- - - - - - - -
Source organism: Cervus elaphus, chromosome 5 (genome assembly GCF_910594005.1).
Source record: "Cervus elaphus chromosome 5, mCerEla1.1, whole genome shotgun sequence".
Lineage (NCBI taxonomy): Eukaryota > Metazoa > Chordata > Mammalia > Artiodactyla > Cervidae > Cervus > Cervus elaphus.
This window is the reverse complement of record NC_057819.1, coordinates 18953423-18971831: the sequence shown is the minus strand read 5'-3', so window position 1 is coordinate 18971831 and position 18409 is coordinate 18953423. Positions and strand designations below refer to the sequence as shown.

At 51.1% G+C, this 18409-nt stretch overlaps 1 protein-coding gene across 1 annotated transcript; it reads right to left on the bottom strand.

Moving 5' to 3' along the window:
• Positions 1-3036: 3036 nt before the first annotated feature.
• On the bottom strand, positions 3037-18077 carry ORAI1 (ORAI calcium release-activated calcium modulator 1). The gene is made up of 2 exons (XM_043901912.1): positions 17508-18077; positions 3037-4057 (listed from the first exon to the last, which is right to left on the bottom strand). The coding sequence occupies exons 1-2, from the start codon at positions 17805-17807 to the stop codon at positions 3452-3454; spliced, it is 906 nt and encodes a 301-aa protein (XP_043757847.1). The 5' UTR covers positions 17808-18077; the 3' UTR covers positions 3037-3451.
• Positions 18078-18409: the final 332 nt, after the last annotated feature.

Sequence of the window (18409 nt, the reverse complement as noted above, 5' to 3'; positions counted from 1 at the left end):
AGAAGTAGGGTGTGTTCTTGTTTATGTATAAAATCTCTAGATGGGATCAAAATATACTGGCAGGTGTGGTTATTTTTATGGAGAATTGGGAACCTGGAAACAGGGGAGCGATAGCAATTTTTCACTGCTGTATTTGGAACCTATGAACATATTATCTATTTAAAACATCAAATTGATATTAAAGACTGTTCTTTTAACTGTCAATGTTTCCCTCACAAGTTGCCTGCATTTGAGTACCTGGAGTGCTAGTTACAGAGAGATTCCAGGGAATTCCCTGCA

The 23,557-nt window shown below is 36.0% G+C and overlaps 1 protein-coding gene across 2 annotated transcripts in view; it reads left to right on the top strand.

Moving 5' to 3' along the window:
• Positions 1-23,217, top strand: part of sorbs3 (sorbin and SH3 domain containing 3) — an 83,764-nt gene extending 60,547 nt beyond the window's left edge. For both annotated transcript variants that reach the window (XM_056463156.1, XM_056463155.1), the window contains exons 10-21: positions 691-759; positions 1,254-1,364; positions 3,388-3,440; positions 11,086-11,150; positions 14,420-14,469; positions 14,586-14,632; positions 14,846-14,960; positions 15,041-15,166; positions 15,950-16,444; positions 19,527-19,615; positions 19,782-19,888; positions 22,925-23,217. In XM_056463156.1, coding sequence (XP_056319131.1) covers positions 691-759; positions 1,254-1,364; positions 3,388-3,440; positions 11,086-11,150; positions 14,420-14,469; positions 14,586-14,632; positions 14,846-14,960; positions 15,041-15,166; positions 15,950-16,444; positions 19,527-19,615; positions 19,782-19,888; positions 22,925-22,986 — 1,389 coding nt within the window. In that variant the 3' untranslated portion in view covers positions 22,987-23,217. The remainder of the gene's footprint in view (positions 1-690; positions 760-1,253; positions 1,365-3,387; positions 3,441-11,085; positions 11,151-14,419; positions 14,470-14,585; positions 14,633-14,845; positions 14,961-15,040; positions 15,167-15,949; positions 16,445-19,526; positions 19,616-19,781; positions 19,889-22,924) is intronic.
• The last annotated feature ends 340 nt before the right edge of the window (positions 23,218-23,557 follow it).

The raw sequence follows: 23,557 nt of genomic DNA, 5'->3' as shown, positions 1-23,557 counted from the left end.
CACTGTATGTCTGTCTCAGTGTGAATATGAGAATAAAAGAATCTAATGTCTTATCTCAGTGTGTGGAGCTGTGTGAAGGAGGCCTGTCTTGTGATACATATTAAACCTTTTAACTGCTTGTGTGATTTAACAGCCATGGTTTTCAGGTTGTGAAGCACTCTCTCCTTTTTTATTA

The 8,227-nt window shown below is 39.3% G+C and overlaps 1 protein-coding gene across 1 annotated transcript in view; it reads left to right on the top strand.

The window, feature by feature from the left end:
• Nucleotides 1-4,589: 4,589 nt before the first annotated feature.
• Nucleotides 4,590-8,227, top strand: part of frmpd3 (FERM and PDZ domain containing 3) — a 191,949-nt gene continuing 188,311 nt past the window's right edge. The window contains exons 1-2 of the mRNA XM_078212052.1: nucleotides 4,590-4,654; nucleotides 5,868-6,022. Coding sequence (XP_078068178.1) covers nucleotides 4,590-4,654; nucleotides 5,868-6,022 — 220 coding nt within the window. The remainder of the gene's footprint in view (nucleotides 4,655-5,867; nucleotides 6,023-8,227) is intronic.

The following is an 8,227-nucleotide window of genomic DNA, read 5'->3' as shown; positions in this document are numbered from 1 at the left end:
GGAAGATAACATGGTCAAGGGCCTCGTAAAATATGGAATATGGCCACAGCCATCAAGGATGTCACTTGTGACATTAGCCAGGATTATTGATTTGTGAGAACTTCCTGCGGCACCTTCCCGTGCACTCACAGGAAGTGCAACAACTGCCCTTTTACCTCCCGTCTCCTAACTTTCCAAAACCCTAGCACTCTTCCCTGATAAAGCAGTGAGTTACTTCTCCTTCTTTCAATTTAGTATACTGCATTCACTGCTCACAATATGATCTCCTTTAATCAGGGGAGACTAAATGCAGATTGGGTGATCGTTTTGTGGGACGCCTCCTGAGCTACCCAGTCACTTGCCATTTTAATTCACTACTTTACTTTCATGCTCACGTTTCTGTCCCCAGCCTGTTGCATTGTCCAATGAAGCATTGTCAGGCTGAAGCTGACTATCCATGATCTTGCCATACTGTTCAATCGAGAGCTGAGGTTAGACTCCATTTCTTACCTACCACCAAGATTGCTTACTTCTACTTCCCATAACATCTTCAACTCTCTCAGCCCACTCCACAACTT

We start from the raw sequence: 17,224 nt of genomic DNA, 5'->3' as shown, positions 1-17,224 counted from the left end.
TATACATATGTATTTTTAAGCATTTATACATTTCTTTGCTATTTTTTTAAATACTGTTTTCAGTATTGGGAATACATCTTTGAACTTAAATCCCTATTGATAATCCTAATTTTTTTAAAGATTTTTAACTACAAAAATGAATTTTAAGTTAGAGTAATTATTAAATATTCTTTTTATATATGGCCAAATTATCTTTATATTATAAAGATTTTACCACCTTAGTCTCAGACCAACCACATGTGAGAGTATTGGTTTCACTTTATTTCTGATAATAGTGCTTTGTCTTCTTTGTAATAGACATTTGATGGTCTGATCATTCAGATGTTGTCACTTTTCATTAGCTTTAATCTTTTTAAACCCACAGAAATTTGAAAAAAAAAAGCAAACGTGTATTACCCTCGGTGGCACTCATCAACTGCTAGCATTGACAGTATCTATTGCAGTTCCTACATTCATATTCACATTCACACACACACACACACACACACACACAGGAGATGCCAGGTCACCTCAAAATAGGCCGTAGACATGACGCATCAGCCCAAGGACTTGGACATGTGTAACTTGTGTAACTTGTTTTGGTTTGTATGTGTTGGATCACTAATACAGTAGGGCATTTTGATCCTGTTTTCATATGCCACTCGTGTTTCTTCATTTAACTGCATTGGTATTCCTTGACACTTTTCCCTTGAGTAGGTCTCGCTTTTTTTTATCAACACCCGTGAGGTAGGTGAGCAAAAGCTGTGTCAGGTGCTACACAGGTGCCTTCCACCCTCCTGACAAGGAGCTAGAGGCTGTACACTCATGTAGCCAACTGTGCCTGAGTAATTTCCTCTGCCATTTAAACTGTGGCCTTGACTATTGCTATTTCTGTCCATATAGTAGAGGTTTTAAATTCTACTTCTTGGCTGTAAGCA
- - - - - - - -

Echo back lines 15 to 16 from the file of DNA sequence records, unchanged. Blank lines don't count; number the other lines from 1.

• The last annotated feature ends 340 nt before the right edge of the window (positions 23,218-23,557 follow it).

The raw sequence follows: 23,557 nt of genomic DNA, 5'->3' as shown, positions 1-23,557 counted from the left end.